The onset of the south-west monsoon has further complicated the issue of garbage disposal in the city since burying or burning waste may not be feasible anymore.
The city Corporation officials are yet to come up with a solution.
“We are better equipped to deal with source reduction of mosquito breeding spots. Each Corporation circle office is given fogging machines and medicines. We prioritise areas where more cases are reported. ASHA workers and health inspectors visit each house in such areas to ensure eradication of possible breeding spots. We are helpless about waste management, especially with the abrupt transfer of our experienced health officer,” said health standing committee chairperson S. Pushpalatha.
With drains and canals clogged with garbage and weeds, rainwater forms stagnant pools. For instance, those living along the Parvathy Puthanar near Vallakadavu complain that it is impossible to be outdoors in the evenings because of mosquitoes.
“Even a water-filled coconut shell could be a mosquito breeding spot, but people do not seem to realise that,” said Kanjirampara councillor S. Vasanthakumari. In her ward, two recent dengue deaths were reported. “If the public is not pro-active, we cannot do much. A few health workers reported that when they visited houses for inspection, they were not allowed inside. Many take these visits as an insult, insisting that everything is clean indoors. There are several cases where trays placed under fridges serve as breeding spots,” she said.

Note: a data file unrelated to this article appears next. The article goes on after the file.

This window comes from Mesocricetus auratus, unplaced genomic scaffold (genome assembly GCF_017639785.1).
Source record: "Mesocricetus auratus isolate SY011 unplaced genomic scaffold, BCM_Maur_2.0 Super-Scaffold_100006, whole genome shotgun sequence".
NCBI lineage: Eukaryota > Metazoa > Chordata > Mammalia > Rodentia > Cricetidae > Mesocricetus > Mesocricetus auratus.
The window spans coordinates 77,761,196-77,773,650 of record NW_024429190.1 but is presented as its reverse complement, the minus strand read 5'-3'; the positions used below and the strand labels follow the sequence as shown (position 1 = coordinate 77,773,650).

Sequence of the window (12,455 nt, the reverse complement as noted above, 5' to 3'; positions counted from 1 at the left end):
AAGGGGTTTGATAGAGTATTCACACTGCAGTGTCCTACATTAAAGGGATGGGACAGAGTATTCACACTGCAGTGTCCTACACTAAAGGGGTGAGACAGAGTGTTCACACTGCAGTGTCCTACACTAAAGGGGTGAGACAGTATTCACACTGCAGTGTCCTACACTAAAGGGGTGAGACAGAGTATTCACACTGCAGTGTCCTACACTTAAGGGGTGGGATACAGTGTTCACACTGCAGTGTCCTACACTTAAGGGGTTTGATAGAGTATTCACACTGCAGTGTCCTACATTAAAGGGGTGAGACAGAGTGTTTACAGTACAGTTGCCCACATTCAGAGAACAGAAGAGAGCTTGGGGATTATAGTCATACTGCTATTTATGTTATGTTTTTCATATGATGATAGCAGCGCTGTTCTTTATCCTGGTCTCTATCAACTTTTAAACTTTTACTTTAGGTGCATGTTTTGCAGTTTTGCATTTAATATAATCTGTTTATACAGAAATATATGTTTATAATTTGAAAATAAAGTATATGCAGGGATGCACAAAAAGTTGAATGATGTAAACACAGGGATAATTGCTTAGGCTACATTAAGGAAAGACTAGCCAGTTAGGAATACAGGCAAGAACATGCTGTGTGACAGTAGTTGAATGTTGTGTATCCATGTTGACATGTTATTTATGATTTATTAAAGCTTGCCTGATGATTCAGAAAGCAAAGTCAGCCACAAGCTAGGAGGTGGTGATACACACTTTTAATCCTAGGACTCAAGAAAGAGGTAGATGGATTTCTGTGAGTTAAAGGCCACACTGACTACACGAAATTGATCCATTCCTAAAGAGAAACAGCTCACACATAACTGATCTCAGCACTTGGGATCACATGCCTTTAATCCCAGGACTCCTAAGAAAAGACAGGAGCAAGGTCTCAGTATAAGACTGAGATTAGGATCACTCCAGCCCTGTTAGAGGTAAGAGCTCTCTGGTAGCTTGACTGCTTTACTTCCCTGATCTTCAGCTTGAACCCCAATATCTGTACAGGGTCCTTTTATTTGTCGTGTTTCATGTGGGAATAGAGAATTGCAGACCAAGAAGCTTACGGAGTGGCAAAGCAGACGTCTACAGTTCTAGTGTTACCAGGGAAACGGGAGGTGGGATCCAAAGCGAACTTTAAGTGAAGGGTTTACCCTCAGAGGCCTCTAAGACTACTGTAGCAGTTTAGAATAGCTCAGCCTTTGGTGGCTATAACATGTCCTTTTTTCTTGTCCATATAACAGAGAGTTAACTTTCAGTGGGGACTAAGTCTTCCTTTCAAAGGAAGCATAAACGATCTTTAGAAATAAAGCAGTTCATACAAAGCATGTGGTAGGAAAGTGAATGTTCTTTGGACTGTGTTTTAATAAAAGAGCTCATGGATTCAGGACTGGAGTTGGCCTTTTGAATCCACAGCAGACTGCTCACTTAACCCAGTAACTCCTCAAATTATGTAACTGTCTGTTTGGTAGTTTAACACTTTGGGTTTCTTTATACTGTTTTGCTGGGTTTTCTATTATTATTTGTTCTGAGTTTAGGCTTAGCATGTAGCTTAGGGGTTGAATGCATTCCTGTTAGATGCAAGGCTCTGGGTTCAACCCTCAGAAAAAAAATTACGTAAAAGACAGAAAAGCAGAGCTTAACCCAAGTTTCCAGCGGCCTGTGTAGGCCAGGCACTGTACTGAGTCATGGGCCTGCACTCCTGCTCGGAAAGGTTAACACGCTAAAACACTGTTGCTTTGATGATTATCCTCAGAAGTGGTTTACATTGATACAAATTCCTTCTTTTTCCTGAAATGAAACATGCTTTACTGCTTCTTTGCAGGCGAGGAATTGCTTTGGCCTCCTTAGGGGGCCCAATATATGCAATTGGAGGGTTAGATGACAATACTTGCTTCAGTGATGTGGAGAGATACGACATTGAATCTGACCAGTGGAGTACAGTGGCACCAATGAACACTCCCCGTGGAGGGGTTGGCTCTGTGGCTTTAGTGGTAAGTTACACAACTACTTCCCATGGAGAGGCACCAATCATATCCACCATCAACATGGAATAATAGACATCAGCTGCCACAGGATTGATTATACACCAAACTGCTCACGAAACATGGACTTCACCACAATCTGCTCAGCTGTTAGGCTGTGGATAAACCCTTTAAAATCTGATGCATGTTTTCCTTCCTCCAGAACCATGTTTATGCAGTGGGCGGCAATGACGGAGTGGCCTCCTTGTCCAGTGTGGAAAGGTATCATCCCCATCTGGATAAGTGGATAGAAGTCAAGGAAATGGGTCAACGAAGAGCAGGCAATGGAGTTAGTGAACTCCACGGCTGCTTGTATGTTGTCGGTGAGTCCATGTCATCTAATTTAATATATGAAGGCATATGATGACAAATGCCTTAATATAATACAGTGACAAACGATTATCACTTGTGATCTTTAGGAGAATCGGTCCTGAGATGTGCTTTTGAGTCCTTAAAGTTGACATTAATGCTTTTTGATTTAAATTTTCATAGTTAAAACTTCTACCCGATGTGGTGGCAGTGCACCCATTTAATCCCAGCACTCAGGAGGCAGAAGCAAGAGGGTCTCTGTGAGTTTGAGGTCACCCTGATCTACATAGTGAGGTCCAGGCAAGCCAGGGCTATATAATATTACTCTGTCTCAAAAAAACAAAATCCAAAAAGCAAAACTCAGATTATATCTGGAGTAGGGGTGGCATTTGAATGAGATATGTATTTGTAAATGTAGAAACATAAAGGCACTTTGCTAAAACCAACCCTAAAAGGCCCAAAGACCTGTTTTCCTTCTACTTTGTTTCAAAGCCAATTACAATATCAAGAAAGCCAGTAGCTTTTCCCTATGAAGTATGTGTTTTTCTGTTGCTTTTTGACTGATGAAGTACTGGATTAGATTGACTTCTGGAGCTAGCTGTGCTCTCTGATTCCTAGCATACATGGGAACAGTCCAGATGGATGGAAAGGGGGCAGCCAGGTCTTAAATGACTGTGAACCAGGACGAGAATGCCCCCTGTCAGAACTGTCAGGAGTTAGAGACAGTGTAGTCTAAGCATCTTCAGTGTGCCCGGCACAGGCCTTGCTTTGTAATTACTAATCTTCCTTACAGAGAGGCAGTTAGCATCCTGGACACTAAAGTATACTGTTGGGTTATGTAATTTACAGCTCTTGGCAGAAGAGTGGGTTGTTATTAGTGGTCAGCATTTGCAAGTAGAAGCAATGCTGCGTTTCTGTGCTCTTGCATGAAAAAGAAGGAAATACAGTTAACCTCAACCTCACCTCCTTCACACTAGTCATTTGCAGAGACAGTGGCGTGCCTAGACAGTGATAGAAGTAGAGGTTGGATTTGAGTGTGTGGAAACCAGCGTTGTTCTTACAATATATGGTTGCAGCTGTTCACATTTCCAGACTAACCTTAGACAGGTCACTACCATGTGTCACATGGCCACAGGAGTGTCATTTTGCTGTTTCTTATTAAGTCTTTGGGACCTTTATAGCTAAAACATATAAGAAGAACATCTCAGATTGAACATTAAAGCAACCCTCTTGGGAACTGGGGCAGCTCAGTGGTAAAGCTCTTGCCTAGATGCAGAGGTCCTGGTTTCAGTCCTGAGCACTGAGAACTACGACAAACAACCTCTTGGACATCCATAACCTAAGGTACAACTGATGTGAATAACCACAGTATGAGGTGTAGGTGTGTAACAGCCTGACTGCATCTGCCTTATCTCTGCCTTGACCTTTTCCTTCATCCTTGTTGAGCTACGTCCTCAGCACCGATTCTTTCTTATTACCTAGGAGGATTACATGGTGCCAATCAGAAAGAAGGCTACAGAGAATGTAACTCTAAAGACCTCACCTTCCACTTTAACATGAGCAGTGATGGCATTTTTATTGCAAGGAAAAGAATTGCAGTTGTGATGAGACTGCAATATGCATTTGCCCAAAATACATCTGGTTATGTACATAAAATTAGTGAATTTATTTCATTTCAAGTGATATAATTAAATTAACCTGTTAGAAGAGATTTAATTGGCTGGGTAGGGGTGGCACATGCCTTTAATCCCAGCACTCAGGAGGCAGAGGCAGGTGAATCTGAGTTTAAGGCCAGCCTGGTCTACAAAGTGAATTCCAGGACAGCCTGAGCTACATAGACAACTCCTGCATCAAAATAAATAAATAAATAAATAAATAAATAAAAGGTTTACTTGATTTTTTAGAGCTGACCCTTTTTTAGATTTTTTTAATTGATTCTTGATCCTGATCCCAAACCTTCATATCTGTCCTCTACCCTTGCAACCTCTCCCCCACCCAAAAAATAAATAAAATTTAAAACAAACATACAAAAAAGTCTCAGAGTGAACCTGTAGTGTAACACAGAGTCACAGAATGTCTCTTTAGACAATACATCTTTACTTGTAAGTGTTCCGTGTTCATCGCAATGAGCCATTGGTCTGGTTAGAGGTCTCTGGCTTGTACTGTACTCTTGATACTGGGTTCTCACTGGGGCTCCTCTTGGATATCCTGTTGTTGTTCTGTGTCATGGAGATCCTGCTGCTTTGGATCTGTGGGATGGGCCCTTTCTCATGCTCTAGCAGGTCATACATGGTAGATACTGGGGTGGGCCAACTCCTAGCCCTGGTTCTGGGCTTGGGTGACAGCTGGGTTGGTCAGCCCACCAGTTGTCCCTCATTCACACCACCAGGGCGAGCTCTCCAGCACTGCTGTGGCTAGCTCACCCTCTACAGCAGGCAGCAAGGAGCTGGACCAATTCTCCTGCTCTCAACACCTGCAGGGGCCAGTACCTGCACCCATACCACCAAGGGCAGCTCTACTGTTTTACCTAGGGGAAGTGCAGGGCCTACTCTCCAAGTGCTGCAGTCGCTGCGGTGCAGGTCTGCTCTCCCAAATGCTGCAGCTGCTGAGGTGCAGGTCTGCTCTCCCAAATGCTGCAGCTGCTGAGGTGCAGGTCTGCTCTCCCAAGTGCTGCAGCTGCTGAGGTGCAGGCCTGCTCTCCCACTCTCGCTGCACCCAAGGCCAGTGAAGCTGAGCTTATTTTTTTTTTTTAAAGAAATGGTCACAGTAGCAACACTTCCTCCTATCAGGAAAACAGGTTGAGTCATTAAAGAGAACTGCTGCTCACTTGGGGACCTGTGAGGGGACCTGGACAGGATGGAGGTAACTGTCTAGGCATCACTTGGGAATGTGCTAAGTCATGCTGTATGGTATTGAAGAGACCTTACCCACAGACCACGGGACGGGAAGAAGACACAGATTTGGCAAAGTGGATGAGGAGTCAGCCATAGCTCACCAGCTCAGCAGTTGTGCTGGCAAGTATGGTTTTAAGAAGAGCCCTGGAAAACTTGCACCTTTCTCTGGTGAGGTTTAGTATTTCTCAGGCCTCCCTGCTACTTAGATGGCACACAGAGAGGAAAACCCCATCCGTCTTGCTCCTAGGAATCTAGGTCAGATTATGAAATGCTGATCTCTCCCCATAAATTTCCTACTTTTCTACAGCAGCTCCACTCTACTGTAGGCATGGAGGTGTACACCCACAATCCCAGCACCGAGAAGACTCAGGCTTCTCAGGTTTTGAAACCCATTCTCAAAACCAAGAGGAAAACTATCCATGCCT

Health officers continue to focus on fogging activities but are also concerned about a rise in the rodent population. No deaths have been reported so far from rat fever, but like in previous years, the civic body may distribute rat poison via residents’ associations.